An Unplanned Life

The Fifth Child by Doris Lessing

I am very glad to have finally read Doris Lessing.  Since her Nobel Prize win I have been very interested in her, but just haven’t mustered up the motivation to dive into something epic like The Golden Notebook.  The first thing you’ll notice about Lessing is her writing style.  She writes in somewhat convoluted sentences, but uses them to convey her meaning just right.  For example a sentence may have several exclamatory phrases set off between dashes.  Sentences structured this way can make one easily lose sight of the direction of the statement, but once one recovers, the meaning is clearer than it would have been otherwise.  In terms of plot, though, this is the story of a young family with one goal in mind, to create a happy and blissful life.  At first, they are successful.  The buy a large house and fill it with four children and extended family and are delighted to be at the center of it.  However, Ben, the fifth and unplanned child, enters the picture and the family’s course of life is forever changed.  Eventually Harriet, Ben’s mother, faces a decision that will stay with her for the rest of her life, whether or not to bring Ben back once he has been admitted to a mental hospital in which he will surely die.  She opts to bring him home and therefore eliminates the possibility of happiness for the rest of her family (husband David and children Luke, Helen, Jane and Paul).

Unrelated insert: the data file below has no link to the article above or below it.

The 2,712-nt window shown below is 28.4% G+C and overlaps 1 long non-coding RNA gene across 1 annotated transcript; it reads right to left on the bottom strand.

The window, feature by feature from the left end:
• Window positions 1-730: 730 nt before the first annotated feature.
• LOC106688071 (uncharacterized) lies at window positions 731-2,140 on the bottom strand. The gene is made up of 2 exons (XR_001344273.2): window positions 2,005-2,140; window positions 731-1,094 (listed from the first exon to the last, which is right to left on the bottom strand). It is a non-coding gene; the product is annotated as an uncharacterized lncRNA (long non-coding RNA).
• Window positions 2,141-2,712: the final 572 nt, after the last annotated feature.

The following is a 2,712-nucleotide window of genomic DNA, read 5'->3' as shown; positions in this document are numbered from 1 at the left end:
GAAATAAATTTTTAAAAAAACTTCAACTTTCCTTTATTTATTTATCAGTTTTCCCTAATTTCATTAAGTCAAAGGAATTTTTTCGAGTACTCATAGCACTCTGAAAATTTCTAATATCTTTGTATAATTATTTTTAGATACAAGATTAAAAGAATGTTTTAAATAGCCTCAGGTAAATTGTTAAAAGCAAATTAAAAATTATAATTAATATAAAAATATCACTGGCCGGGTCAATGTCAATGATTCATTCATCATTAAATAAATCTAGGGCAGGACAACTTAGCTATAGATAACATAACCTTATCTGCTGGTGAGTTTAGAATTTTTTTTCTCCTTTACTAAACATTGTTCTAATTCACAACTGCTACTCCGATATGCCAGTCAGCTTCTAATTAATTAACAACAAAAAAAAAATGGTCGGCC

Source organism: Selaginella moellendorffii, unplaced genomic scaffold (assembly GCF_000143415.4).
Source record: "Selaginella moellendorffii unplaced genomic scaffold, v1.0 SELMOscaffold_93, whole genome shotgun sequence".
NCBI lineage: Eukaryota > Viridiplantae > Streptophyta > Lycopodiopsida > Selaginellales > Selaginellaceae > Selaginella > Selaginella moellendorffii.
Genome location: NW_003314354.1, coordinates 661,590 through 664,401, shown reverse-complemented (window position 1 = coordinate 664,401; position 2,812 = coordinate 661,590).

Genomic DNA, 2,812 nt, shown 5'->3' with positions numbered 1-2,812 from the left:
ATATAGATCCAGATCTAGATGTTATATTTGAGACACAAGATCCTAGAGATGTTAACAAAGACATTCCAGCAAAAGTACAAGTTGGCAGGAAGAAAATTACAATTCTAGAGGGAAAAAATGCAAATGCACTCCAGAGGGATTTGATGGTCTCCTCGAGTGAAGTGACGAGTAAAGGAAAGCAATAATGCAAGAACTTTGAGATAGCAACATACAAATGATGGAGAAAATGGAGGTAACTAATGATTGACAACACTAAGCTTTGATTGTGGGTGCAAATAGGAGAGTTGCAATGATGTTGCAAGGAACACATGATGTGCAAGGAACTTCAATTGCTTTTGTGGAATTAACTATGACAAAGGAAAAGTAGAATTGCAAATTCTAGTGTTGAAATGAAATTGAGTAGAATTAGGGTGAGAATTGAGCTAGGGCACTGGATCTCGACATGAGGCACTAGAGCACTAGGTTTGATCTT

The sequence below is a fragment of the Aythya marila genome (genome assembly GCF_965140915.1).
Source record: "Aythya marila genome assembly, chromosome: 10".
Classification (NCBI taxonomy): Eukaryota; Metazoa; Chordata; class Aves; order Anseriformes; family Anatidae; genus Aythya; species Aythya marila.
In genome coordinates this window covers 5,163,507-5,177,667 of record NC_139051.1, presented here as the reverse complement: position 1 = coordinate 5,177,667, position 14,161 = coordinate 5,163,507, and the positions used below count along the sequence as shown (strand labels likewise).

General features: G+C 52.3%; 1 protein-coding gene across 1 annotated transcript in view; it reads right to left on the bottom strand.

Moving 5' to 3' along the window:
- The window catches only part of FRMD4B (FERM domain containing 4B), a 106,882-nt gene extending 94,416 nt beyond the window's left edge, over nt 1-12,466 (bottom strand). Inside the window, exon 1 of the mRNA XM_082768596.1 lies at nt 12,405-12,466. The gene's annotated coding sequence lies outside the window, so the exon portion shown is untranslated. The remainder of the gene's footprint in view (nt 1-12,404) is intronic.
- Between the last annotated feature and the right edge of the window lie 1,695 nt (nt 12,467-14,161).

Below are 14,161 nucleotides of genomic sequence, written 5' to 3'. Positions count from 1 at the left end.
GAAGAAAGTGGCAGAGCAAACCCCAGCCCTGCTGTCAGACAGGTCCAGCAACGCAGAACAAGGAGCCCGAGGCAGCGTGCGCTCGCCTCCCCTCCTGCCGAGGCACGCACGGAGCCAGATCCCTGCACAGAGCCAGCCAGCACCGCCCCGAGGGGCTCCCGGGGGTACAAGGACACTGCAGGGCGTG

Certain maxims jumped out at me while reading this novel.  First, Ben invades the “ordinariness” that the Lovatts so desperately want.  In doing so, Lessing tells the reader that one cannot be prepared for life as it contains too much unknown.  Counting on your preparations to save you is ultimately futile.  Second, demonstrates well the idea that the old ways of life do not have answers for new problems.  The old way is manifest in Dr. Brett and the new problem is the recognition of Ben.

It is true that this novel does not have a hero, or a villain either.  It is a simple story of a family that tried to attain happiness, failed in many ways, ultimately survived.

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